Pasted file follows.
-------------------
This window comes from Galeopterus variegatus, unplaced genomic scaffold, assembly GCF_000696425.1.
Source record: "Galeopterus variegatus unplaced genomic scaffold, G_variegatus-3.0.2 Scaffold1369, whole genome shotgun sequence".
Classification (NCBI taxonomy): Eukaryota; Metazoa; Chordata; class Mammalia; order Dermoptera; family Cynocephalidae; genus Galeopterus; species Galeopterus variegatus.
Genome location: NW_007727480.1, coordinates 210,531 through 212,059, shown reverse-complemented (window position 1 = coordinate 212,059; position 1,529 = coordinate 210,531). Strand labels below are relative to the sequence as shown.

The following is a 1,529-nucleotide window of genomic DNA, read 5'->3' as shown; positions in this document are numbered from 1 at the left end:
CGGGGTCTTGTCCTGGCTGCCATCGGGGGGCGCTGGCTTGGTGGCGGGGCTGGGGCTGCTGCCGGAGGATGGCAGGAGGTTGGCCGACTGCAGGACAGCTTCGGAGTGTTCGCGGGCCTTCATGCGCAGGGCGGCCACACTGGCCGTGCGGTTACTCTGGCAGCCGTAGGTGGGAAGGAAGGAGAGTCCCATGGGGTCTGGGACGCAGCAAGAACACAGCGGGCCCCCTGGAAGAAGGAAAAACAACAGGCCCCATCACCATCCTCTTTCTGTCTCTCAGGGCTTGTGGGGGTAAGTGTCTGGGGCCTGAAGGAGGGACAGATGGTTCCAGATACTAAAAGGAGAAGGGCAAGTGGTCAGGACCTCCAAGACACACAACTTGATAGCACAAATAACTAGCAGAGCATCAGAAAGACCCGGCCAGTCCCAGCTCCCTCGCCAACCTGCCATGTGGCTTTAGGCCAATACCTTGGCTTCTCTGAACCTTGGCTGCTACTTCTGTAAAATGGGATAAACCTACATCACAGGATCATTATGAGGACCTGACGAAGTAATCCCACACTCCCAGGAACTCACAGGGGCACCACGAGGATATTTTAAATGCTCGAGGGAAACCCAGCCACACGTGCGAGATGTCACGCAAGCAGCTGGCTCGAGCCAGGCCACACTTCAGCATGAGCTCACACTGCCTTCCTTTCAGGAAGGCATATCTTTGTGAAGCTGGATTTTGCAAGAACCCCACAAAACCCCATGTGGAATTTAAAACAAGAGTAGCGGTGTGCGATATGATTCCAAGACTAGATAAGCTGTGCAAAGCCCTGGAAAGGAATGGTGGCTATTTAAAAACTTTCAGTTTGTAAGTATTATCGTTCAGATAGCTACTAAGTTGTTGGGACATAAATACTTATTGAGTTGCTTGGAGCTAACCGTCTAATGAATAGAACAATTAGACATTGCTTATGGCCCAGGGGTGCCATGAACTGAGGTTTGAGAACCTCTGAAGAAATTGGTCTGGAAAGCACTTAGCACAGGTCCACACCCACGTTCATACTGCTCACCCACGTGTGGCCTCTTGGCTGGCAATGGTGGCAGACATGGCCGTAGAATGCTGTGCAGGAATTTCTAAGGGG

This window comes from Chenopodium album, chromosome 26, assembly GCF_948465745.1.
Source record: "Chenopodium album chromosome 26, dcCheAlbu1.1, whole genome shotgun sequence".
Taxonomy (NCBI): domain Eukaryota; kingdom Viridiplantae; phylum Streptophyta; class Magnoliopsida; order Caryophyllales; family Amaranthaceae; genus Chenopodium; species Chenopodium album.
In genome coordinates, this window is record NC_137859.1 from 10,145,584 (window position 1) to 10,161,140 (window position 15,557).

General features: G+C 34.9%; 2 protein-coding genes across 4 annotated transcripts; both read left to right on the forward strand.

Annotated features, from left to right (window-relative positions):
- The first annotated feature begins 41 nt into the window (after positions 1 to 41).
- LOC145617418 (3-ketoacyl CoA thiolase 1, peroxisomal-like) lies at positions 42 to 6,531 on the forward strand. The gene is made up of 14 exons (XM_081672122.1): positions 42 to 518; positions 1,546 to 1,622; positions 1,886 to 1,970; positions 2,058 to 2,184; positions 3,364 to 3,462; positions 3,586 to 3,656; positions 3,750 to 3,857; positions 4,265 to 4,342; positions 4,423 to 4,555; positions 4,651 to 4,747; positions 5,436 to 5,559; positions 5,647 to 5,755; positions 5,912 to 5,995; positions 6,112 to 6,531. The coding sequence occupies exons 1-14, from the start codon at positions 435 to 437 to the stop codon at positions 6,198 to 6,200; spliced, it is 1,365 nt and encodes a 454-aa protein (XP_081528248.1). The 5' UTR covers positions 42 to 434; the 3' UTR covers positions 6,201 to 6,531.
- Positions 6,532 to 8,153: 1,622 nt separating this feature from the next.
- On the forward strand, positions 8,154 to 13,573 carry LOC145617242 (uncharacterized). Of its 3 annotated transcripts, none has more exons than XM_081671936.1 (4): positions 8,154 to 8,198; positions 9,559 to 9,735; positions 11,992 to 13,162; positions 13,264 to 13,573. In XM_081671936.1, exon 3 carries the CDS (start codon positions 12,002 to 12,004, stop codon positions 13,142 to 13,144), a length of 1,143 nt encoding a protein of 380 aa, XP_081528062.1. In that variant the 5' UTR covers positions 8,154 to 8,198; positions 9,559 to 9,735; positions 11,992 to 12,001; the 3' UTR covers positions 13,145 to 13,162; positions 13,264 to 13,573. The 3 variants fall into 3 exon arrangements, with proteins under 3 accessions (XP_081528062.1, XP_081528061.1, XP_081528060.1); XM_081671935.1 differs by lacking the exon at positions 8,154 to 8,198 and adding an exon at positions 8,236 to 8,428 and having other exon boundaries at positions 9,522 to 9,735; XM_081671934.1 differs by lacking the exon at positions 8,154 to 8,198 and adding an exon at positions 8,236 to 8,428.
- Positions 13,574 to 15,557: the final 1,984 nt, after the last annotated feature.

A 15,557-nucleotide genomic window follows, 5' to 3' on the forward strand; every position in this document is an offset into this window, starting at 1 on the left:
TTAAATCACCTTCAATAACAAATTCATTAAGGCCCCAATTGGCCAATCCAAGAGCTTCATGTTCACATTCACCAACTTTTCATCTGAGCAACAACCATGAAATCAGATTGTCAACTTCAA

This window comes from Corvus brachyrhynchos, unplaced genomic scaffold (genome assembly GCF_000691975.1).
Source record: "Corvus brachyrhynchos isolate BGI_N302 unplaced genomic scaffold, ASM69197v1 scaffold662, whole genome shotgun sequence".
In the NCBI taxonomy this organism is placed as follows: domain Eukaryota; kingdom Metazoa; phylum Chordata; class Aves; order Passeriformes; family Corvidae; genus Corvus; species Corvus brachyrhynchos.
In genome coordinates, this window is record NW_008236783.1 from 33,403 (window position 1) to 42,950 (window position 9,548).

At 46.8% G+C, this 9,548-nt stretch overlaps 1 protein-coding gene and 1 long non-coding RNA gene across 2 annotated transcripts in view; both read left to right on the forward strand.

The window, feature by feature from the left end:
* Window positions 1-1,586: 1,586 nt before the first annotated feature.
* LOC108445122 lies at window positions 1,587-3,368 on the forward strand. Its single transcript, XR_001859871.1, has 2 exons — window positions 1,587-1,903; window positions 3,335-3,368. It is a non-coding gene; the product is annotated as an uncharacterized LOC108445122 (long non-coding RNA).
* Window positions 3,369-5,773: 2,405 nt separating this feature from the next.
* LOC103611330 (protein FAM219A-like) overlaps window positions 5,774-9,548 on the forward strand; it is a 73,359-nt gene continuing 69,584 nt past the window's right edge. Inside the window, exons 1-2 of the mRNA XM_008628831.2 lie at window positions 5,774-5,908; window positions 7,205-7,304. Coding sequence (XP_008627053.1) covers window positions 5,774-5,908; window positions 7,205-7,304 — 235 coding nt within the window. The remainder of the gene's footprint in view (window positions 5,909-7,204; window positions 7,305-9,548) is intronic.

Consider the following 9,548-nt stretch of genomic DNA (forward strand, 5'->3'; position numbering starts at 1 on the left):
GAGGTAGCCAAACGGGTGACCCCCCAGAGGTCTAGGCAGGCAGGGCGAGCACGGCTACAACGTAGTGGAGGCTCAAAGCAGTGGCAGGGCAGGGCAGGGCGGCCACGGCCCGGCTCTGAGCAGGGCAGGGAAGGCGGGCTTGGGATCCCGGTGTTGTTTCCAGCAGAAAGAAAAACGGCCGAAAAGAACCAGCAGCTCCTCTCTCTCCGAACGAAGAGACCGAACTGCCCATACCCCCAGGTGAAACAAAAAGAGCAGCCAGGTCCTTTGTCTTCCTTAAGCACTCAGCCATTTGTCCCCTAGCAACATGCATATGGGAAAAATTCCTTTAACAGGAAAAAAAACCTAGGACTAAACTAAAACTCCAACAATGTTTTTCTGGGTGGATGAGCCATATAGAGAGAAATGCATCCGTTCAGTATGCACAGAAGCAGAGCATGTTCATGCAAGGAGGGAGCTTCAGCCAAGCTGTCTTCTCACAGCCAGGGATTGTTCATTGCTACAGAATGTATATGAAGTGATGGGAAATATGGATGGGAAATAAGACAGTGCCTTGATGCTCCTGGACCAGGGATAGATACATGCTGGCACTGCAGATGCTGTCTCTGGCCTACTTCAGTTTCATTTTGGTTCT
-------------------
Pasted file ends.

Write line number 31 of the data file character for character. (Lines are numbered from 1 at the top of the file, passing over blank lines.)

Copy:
GAGGTAGCCAAACGGGTGACCCCCCAGAGGTCTAGGCAGGCAGGGCGAGCACGGCTACAACGTAGTGGAGGCTCAAAGCAGTGGCAGGGCAGGGCAGGGCGGCCACGGCCCGGCTCTGAGCAGGGCAGGGAAGGCGGGCTTGGGATCCCGGTGTTGTTTCCAGCAGAAAGAAAAACGGCCGAAAAGAACCAGCAGCTCCTCTCTCTCCGAACGAAGAGACCGAACTGCCCATACCCCCAGGTGAAACAAAAAGAGCAGCCAGGTCCTTTGTCTTCCTTAAGCACTCAGCCATTTGTCCCCTAGCAACATGCATATGGGAAAAATTCCTTTAACAGGAAAAAAAACCTAGGACTAAACTAAAACTCCAACAATGTTTTTCTGGGTGGATGAGCCATATAGAGAGAAATGCATCCGTTCAGTATGCACAGAAGCAGAGCATGTTCATGCAAGGAGGGAGCTTCAGCCAAGCTGTCTTCTCACAGCCAGGGATTGTTCATTGCTACAGAATGTATATGAAGTGATGGGAAATATGGATGGGAAATAAGACAGTGCCTTGATGCTCCTGGACCAGGGATAGATACATGCTGGCACTGCAGATGCTGTCTCTGGCCTACTTCAGTTTCATTTTGGTTCT